For the first time, Iowa State has negotiated a single fountain and bottled beverage contract for ISU Dining and the athletics department -- essentially a university contract. Pepsi Cola outbid Coca Cola for the five-year contract that takes effect July 1. It includes a two-year renewal option.
The contract covers every facility on campus, including the Iowa State Center, Veenker golf course, Memorial Union, athletics venues and every ISU Dining café, convenience store, dining center, vending machine and catered event. As with most beverage contracts, it allows a limited lineup of competing brand beverages in campus convenience stores.
Athletics' most recent contract was with Pepsi, but ISU Dining has had a single contract with Coca Cola since 2012 and, at procurement services' request, extended it two years to align with the expiration of athletics' beverage contract. That put the university in a position to seek bids for a single contract.
ISU Dining assistant director Karen Rodekamp said the switchover will begin this week, with Coca Cola removing vending machines from campus buildings to make room for the Pepsi vending machines. Employees should be able to use their ISU Card at more vending machines once it's complete. She estimated the transition, including fountain machines and bottled products in coolers, would take about three weeks.
Acknowledging that brand loyalty is strong among beverage shoppers, Rodekamp also noted that students and employees will have many choices on campus.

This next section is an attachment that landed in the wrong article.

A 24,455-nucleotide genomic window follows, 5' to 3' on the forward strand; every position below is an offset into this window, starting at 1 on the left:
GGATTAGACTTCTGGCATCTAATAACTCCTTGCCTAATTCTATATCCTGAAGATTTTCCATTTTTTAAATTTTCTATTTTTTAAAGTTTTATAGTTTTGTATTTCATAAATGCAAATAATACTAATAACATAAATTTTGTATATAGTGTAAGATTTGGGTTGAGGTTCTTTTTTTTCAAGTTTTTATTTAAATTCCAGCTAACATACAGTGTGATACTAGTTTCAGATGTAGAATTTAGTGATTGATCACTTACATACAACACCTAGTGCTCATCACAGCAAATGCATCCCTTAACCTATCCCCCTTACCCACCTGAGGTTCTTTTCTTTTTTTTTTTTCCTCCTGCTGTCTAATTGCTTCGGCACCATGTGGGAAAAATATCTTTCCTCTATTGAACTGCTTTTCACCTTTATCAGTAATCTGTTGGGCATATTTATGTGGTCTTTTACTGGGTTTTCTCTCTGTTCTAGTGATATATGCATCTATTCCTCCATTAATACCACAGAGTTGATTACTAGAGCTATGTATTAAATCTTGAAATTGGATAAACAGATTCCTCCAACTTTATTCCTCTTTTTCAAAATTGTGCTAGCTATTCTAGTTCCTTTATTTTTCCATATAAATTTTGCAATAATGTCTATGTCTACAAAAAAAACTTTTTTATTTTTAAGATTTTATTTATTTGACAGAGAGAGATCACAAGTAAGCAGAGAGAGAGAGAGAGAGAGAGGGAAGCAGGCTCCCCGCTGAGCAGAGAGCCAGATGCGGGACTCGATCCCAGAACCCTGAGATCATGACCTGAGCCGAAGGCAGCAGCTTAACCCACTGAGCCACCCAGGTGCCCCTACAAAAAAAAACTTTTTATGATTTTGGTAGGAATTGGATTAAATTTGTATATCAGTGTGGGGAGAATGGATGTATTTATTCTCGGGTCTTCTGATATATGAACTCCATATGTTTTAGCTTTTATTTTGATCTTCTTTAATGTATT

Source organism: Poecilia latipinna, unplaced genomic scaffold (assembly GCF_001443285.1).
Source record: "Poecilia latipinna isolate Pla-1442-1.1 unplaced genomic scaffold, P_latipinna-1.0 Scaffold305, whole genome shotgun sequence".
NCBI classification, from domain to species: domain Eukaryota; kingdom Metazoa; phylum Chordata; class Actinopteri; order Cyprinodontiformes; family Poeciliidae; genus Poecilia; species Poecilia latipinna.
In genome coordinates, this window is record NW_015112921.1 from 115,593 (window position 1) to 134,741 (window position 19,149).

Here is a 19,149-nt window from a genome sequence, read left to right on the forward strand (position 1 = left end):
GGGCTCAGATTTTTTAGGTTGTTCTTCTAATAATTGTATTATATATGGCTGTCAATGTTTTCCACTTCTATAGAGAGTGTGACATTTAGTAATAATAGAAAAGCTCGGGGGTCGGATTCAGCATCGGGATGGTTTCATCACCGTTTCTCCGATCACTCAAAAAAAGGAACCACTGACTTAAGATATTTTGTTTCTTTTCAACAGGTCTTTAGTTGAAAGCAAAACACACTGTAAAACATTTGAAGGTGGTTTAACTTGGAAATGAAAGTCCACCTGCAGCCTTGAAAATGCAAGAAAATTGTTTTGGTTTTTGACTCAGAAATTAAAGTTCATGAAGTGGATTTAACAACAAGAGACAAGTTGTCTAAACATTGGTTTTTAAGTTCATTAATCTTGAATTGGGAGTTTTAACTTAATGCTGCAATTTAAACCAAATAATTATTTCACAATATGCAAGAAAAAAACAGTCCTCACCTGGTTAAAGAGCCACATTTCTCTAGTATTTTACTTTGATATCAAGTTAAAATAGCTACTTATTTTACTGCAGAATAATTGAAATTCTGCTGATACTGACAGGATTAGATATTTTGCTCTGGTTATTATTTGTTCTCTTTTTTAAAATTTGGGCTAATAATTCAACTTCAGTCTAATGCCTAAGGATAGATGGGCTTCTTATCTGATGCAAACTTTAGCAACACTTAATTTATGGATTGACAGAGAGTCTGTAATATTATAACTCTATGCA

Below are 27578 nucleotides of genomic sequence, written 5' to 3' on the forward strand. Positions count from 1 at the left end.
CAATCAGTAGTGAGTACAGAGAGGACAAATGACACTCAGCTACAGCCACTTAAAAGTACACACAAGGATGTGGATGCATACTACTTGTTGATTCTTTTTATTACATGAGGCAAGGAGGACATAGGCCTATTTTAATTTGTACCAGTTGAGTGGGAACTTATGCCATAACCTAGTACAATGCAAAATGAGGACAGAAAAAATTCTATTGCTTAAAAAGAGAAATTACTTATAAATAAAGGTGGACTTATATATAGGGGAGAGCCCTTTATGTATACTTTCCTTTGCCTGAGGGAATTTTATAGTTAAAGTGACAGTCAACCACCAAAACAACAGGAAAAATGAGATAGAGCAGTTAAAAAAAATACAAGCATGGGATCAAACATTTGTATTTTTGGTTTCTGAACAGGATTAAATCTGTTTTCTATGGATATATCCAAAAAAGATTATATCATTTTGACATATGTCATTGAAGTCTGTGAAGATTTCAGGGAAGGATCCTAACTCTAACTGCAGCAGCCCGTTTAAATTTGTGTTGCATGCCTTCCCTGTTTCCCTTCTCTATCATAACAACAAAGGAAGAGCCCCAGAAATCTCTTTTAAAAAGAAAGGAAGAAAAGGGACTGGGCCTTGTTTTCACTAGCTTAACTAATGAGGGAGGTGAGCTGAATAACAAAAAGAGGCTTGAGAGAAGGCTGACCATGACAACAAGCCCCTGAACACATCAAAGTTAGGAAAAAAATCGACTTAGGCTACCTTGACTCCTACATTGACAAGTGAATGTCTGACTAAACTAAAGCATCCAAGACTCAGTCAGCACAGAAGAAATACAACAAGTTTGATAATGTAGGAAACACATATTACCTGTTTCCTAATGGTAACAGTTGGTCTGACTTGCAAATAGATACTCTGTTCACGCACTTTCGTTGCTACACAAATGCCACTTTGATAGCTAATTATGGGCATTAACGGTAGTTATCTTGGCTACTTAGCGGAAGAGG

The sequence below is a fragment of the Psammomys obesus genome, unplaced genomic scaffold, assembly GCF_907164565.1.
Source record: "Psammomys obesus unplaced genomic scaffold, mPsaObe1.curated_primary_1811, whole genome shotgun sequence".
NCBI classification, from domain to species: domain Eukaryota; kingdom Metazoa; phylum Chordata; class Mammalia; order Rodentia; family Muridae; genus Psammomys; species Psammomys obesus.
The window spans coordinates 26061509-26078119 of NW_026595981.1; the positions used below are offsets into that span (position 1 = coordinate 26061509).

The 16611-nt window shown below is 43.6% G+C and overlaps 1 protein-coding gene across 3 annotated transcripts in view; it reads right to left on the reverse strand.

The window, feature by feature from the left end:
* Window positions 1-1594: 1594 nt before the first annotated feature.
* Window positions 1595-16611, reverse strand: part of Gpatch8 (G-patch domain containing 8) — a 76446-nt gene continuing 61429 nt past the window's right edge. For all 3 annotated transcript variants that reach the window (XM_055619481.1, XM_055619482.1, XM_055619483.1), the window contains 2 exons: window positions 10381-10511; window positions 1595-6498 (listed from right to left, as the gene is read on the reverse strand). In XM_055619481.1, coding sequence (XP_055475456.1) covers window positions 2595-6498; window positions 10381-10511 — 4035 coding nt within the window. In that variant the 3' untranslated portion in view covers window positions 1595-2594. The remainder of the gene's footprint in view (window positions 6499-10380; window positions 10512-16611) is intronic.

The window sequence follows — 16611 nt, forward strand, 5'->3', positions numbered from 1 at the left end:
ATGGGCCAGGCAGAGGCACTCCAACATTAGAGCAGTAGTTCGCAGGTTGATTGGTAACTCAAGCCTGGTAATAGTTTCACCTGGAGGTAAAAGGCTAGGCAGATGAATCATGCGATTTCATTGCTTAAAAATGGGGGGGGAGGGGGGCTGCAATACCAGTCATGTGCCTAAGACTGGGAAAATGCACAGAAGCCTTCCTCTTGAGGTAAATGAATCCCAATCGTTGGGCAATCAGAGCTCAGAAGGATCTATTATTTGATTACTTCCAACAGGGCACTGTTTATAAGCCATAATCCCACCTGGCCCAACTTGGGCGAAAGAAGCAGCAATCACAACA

"What we have learned is that every beverage vendor offers plenty of product variety. We will use nearly all of Pepsi's lineup and add new products as they introduce them," she said.
High volume is the key
Procurement agent Dustin Mohr said it's efficient and financially smart to seek a single beverage contract for the whole campus. It's also a directive from the state Board of Regents to streamline contracts and save money. The higher volume of one contract gives the university added leverage in negotiating funds and merchandise the vendor provides to campus, he said. The key to negotiating this first beverage contract was to make sure both athletics and ISU Dining were being served and would emerge as strong -- or stronger -- financially. Both are self-funded units that receive no state funding support.
He estimates the new contract will save the two units $1.1 million over five years from what they pay now for their beverage contracts. Additionally, the volume-based fees Pepsi returns to each are more generous -- up to $500,000 annually for ISU Dining, up to $225,000 annually for athletics. Those funds are folded into each program's operating budget. A normal part of beverage contracts, Pepsi also will provide marketing funds for product promotions, discounts and giveaways and a free product allowance. Rodekamp said ISU Dining uses that allowance to provide beverages to several dozen student organizations each year for their events or fundraisers.
The Pepsi lineup
In addition to Pepsi's well-known soda pop beverages -- Pepsi, Mountain Dew, Sierra Mist and Mug root beer -- and its Aquafina bottled water, the company offers brands such as Starbucks ice coffee, Lipton teas, Gatorade, Dole lemonade, Life Wtr, Tropicana and Naked juices, Bubly and Kevita sparkling waters, Bang and Rockstar energy drinks, and Muscle milk.
A place for Coca Cola
Rodekamp said bottled Coca Cola products still will be sold in campus convenience stores, but not in vending or fountain machines. The contract allows for five options of competitors' 20-ounce bottled carbonated beverages. Coke and Diet Coke are two that will remain on campus, she said, and Dr. Pepper products also will be part of that mix. In addition to the five, Red Bull beverages and Coke's Peace teas will remain in convenience store coolers.